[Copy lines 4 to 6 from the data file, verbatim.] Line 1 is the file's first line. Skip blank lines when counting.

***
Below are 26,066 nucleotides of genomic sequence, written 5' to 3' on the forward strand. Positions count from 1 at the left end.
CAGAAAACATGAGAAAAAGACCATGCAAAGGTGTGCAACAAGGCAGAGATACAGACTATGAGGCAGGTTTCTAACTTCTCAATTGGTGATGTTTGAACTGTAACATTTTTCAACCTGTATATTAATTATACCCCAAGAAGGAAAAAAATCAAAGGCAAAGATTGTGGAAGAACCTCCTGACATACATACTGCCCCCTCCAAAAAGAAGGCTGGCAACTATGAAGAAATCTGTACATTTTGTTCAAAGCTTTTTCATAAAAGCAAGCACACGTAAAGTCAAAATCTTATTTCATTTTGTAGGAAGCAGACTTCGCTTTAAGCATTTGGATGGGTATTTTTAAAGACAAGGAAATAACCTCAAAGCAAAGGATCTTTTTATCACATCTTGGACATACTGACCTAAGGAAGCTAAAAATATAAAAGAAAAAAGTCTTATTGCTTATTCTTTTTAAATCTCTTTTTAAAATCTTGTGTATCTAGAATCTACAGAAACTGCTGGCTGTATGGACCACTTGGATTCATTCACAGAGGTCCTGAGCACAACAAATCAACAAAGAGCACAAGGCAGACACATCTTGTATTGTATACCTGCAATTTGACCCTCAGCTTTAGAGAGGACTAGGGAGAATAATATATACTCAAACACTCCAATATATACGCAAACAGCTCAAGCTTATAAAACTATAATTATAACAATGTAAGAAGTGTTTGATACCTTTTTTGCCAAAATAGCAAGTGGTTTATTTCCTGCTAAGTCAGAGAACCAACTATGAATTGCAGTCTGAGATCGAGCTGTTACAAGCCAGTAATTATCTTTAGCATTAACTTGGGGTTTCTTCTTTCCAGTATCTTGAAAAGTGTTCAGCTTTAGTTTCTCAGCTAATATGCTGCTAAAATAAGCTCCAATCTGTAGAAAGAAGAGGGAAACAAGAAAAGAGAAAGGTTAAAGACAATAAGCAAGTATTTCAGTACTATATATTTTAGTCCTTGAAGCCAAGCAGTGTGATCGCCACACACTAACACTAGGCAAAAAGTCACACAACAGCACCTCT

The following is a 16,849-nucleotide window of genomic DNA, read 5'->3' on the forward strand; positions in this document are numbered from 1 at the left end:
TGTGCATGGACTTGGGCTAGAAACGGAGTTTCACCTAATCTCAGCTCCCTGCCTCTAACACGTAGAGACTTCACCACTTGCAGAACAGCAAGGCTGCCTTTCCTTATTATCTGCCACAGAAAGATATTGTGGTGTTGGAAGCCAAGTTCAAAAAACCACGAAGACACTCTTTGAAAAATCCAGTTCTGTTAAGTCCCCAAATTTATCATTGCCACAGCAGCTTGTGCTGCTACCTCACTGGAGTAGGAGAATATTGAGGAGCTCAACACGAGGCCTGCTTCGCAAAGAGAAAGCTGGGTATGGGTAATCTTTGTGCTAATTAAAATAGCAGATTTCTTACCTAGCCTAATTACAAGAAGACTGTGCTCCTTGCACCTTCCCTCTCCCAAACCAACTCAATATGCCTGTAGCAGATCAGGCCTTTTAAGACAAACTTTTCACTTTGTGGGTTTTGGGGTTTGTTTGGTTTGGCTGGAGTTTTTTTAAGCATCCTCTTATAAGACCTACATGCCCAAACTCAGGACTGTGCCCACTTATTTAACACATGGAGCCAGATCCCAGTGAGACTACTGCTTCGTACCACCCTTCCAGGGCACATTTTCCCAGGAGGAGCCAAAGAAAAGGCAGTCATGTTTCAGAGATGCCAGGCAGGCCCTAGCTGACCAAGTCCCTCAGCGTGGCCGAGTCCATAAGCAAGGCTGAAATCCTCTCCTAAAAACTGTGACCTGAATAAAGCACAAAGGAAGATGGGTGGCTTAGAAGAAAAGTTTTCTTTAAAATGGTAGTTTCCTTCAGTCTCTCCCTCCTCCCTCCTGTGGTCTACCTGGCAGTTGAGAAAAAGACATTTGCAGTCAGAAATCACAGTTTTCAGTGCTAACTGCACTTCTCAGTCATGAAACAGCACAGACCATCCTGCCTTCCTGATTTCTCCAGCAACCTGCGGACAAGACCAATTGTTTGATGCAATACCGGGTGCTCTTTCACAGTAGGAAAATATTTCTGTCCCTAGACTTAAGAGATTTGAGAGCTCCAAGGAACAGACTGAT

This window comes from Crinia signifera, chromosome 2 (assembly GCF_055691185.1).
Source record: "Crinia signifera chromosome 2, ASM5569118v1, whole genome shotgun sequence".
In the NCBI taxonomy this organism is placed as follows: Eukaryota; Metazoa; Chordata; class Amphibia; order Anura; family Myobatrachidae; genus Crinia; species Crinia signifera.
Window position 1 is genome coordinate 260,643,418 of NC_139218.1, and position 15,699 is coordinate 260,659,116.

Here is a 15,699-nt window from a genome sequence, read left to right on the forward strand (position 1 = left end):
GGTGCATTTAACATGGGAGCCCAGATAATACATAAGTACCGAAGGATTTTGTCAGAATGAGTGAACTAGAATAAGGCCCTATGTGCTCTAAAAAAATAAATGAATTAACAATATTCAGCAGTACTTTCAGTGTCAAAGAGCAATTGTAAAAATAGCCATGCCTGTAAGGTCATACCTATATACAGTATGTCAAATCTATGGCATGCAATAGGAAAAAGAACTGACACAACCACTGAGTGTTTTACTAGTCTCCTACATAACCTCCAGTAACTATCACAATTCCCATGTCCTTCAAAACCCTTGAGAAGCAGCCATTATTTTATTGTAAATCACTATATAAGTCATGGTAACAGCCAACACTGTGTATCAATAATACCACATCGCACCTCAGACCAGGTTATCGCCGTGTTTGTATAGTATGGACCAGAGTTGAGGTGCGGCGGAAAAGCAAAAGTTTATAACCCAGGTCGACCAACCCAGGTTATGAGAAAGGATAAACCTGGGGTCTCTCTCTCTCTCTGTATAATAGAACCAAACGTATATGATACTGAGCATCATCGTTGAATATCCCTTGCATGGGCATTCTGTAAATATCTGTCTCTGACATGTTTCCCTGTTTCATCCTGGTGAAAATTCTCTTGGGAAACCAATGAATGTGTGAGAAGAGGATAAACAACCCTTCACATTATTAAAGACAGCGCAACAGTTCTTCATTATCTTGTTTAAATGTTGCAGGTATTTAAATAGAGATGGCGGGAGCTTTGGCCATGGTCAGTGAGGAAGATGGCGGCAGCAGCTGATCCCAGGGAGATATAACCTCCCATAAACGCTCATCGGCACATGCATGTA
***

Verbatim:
TGTGCATGGACTTGGGCTAGAAACGGAGTTTCACCTAATCTCAGCTCCCTGCCTCTAACACGTAGAGACTTCACCACTTGCAGAACAGCAAGGCTGCCTTTCCTTATTATCTGCCACAGAAAGATATTGTGGTGTTGGAAGCCAAGTTCAAAAAACCACGAAGACACTCTTTGAAAAATCCAGTTCTGTTAAGTCCCCAAATTTATCATTGCCACAGCAGCTTGTGCTGCTACCTCACTGGAGTAGGAGAATATTGAGGAGCTCAACACGAGGCCTGCTTCGCAAAGAGAAAGCTGGGTATGGGTAATCTTTGTGCTAATTAAAATAGCAGATTTCTTACCTAGCCTAATTACAAGAAGACTGTGCTCCTTGCACCTTCCCTCTCCCAAACCAACTCAATATGCCTGTAGCAGATCAGGCCTTTTAAGACAAACTTTTCACTTTGTGGGTTTTGGGGTTTGTTTGGTTTGGCTGGAGTTTTTTTAAGCATCCTCTTATAAGACCTACATGCCCAAACTCAGGACTGTGCCCACTTATTTAACACATGGAGCCAGATCCCAGTGAGACTACTGCTTCGTACCACCCTTCCAGGGCACATTTTCCCAGGAGGAGCCAAAGAAAAGGCAGTCATGTTTCAGAGATGCCAGGCAGGCCCTAGCTGACCAAGTCCCTCAGCGTGGCCGAGTCCATAAGCAAGGCTGAAATCCTCTCCTAAAAACTGTGACCTGAATAAAGCACAAAGGAAGATGGGTGGCTTAGAAGAAAAGTTTTCTTTAAAATGGTAGTTTCCTTCAGTCTCTCCCTCCTCCCTCCTGTGGTCTACCTGGCAGTTGAGAAAAAGACATTTGCAGTCAGAAATCACAGTTTTCAGTGCTAACTGCACTTCTCAGTCATGAAACAGCACAGACCATCCTGCCTTCCTGATTTCTCCAGCAACCTGCGGACAAGACCAATTGTTTGATGCAATACCGGGTGCTCTTTCACAGTAGGAAAATATTTCTGTCCCTAGACTTAAGAGATTTGAGAGCTCCAAGGAACAGACTGAT

This window comes from Crinia signifera, chromosome 2 (assembly GCF_055691185.1).
Source record: "Crinia signifera chromosome 2, ASM5569118v1, whole genome shotgun sequence".